A Private Garden Transforms into a Public Garden

I recently visited a private garden near Frederick, Maryland called High Glen.  I would link to it, but at the moment it does not have a website (though it does have a Facebook page).  Its lack of online presence is mostly due to the fact that, since its inception in the 1990’s, it has been an exclusively private, family-owned garden.  The owner of the house and gardens is a real estate developer who carved out his own bit of paradise among the rolling farmland around Frederick.

It was an interesting trip, not only because it’s a beautiful garden, but because it’s in the process of becoming public.  (Now that development has reached his own doorstep?) the owner has decided to move out, but to transform the site into a public garden that he hopes will become a “national destination” within the next 10 years.

The horticulturalist who led the tour showed us a drawing of the ambitious plans for the garden:plans

The master plan includes a Grand Allee, Wet Meadow, Woodland Garden, Asian Valley w/ Teahouse, even a large area set aside for some Earth Sculpture.

What I found fascinating was being able to witness the very beginnings of these plans.  For example, here is the future Woodland:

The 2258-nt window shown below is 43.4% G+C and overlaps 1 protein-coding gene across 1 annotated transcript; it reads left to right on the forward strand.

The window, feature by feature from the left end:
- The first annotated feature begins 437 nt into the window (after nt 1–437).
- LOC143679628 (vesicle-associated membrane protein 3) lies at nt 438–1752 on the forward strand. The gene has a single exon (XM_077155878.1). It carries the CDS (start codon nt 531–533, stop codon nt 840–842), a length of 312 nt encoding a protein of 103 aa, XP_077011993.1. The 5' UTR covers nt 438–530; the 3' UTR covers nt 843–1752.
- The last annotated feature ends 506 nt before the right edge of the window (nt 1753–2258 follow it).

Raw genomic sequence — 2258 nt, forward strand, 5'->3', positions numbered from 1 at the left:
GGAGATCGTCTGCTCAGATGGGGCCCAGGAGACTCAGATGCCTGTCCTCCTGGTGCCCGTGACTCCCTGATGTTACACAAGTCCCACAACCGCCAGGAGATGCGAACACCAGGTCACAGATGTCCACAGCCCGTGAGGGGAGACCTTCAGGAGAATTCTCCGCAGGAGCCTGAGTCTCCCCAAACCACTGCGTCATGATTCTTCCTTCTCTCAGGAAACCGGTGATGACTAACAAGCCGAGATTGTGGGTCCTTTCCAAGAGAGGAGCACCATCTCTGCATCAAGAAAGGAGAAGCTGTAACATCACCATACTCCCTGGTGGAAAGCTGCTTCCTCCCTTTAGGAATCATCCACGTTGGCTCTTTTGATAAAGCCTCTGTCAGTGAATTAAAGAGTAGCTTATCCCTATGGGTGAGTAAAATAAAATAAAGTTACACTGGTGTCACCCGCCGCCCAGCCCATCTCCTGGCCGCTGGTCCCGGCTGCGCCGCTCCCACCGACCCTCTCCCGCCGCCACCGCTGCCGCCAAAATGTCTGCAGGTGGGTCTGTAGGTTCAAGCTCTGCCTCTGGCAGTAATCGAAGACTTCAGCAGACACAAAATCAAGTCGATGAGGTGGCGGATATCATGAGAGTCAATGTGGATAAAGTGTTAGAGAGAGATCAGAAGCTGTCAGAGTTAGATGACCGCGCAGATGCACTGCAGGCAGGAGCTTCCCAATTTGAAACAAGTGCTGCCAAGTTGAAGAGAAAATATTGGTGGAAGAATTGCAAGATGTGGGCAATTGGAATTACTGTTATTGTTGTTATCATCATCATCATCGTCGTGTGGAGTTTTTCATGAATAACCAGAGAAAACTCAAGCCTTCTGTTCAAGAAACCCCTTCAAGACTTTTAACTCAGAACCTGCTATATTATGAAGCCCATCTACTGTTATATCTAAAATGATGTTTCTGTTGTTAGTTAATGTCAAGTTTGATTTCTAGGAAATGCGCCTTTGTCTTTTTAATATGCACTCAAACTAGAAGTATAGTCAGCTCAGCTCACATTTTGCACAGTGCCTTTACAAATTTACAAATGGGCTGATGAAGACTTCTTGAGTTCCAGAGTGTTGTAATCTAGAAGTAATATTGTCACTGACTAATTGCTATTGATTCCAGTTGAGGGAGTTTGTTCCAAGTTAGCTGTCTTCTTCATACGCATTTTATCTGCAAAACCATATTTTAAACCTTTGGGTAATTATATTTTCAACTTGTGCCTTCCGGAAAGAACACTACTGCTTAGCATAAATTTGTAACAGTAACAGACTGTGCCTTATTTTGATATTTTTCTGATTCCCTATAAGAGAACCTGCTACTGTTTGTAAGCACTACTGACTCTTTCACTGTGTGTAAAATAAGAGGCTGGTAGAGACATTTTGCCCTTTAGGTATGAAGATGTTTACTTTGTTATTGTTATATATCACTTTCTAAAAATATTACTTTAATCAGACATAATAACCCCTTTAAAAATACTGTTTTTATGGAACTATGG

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As you can see, it’s not very woodsy just yet.  The trees were planted just a year or so ago in what is currently a vast swath of lawn in the front of the property.

Here is the current driveway and entrance to the property, with a beautiful Silver Maple standing watch:

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A new approach will be built, along with a large parking lot, horticulture center, and teaching gardens, on another side of the property.

And now for the “Grand Allee” (drumroll….)

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They have planted two double rows of Burr Oak (Quercus macrocarpa) which will (eventually) be a rather stunning grand entrance from the parking lot to the center of the property.  I can’t wait to come back in ten years or so to see how much the grandeur of this allee has increased.

Here is a shot of the main axis of the property, with nice views of the rolling Maryland hills in the distance:

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Alas, here is a glimpse of what’s to come.  You can see the encroaching development in the distance:

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I guess people are figuring out that Frederick, Maryland is a nice place to live.  And everybody who moves to a nice place always wants the development to stop as soon as they move in.  Unless of course you are the developer himself!

Moving along to another part of the garden….does this look familiar?

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The owner is apparently a big admirer of Dumbarton Oaks, particularly the Elliptical garden there.  So he’s paid an homage to that garden by planting an identical double ellipse of Carpinus caroliniana with a fountain in the center.  This was the first year the trees were big enough to pollard.

Here are a couple of other random cool features of this garden:

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The homeowners had created a rather stunning Mediterranean/dry garden.  Hopefully this will stay.